Revolution

First Shots

On the afternoon of June 23, 1956, approximately 20,400 protesters convened next to the statue of Romero I, the Creeperian Emperor during the civil war. Paúl Sáenz Mina, President of the University of Ciudad Los'Ángeles, read a manifesto to the crowd, which included: The desire for El Salvador to be independent from all foreign powers (Creeperopolis); a political system based on a representative democracy; and citizens of El Salvador should have all the rights of free men. After the students read their proclamation, the crowd chanted a censored patriotic poem the "National Song", with the refrain: "This we swear, this we swear, that we will no longer be slaves." Someone in the crowd cut out the Salvadoran coat of arms from the Salvadoran flag, leaving a distinctive hole, and others quickly followed suit. Afterwards, most of the crowd moved to outside the capitol building. By 6pm, the multitude had swollen to more than 200,000 people; the demonstration was spirited, but peaceful.

Placing of the Salvadoran flag onto the remains of the dismantled statue of Romero I.

At 8pm, Figueroa broadcasted a speech condemning the writers' and students' demands. Angered by Figueroa's hard-line rejection, some demonstrators decided to carry out one of their demands, the removal of Romero I's 40-foot-high bronze statue that was erected in 1951. By 9:30pm, the statue was toppled and crowds celebrated by placing Salvadoran flags on Romero I's boots, which was all that was left of the statue.

At about the same time, a large crowd gathered at the radio station in the city, which was heavily guarded by the DINA. The flash point was reached as a delegation attempting to broadcast their demands was detained and the crowd grew increasingly unruly as rumours spread that the protesters had been shot. Tear gas was thrown from the upper windows and POSEC opened fire on the crowd, killing many. The DINA tried to re-supply itself by hiding arms inside an ambulance, but the crowd detected the ruse and intercepted it. Salvadoran soldiers sent to relieve POSEC under the command of Tomás Alemán Prats hesitated and then, tearing the Cross of Creeperopolis from their caps, sided with the crowd. Provoked by the POSEC attack, protesters reacted violently. Police cars were set ablaze, guns were seized from military depots, and distributed to the masses and symbols of the Romerist regime were vandalized.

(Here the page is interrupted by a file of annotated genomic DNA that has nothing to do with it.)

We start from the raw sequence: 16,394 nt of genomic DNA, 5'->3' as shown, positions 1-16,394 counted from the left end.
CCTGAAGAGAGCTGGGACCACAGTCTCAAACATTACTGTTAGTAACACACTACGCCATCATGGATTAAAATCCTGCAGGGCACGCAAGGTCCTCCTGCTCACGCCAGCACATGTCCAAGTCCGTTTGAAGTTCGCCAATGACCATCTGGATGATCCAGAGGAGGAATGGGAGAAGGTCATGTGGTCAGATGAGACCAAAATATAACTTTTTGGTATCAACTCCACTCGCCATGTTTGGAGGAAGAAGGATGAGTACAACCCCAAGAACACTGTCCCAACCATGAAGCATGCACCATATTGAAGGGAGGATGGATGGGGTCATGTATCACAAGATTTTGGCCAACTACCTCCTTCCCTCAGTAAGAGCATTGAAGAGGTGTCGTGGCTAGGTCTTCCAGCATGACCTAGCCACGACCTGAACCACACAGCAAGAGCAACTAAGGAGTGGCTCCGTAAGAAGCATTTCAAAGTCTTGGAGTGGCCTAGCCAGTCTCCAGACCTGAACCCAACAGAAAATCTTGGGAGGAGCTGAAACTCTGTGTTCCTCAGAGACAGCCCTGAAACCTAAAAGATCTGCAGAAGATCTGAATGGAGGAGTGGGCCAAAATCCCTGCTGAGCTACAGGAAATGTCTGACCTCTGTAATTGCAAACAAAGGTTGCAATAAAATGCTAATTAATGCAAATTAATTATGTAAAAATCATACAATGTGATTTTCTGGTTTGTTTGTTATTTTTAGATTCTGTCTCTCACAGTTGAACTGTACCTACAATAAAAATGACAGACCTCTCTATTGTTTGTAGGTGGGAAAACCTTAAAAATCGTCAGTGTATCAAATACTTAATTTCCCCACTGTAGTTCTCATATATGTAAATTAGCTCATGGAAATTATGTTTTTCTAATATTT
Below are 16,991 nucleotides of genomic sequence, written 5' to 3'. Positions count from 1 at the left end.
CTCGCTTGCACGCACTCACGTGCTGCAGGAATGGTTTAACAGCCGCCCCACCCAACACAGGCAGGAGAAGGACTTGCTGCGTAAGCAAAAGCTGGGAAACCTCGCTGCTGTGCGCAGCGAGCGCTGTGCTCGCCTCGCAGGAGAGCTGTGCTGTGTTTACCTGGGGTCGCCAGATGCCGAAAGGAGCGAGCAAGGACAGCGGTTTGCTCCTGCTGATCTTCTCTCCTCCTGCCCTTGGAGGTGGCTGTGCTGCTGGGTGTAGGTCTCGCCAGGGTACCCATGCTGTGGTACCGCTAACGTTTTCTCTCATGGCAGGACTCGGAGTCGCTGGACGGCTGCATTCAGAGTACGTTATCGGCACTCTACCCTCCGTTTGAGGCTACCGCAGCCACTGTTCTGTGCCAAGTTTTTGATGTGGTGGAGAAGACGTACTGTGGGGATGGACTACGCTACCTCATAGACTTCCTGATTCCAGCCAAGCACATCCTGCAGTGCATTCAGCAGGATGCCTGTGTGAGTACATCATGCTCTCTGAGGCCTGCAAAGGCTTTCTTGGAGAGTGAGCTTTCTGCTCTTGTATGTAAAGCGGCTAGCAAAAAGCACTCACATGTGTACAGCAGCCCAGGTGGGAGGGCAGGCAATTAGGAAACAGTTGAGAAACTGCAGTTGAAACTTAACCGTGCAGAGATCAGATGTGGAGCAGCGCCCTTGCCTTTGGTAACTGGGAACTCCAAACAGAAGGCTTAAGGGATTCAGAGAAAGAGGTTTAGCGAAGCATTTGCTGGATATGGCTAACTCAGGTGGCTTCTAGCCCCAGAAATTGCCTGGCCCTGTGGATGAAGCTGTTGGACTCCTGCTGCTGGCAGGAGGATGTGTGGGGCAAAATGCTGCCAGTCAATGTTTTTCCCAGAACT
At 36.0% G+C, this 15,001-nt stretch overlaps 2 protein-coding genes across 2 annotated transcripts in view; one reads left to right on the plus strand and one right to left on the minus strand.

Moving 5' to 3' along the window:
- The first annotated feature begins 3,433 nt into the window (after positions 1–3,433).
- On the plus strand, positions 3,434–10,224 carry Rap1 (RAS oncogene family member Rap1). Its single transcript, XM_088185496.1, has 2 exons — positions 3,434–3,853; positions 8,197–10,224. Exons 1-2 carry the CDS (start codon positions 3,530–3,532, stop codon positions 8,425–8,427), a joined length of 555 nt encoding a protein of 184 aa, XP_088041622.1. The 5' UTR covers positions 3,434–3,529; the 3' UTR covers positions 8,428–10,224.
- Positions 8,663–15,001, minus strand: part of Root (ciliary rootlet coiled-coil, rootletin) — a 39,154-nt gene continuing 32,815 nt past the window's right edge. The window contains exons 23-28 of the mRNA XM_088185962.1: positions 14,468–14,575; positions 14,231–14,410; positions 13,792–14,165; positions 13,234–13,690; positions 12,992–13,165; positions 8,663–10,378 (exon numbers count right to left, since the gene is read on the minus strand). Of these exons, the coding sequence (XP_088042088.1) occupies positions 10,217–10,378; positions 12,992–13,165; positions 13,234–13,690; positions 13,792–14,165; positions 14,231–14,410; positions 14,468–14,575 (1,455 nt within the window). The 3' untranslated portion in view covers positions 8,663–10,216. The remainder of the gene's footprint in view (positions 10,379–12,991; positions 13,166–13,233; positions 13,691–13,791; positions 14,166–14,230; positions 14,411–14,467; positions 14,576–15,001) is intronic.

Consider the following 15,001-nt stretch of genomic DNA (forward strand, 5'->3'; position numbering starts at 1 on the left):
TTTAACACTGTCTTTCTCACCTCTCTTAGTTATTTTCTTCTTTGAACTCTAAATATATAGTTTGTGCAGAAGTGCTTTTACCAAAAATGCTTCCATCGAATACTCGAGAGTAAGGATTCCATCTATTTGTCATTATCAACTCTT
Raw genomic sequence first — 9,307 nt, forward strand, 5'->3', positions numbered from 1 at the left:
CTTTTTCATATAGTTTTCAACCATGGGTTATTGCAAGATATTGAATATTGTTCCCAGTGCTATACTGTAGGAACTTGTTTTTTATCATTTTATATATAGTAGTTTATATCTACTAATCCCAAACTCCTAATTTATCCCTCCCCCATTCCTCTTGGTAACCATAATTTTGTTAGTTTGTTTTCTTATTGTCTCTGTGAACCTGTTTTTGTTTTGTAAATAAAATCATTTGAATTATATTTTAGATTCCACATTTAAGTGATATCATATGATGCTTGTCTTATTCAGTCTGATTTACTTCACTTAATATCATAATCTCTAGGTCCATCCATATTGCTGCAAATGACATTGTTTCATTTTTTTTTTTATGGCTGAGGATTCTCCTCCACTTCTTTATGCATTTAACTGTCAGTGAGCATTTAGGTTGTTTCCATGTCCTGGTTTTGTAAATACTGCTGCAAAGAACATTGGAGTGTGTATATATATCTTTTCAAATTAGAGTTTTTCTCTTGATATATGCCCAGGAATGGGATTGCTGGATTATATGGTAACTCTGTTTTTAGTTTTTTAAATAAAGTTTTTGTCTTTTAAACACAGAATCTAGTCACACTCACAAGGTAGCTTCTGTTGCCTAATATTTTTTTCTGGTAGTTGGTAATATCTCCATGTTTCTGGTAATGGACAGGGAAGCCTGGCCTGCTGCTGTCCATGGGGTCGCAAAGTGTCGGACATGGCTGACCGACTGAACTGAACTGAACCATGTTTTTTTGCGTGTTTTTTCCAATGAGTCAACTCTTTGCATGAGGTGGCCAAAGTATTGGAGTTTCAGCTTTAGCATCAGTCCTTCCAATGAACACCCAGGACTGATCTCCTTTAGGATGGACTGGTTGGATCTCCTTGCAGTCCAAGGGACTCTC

Fall of the Government

During the night of June 23, Alfredo Figueroa Salinas requested a Creeperian military intervention "to suppress a demonstration that was reaching an ever greater and unprecedented scale". The Creeperian leadership ignored his demands, believing the situation wasn't serious, and even if it was, the Salvadoran army would take care of it.

Armed protesters attempted to seize the radio building but were were fired upon by DINA guards who were then driven out as armed demonstrators arrived. At this point, the revolutionaries' wrath focused on POSEC.

On June 30, a mass of protesters gathered in front of the capitol building. DINA units began shooting into the crowd from the rooftops of neighboring buildings. Some Salvadoran soldiers returned fire on POSEC. Supplied by arms taken from POSEC or given by Salvadoran soldiers who joined the uprising, some in the crowd started shooting back.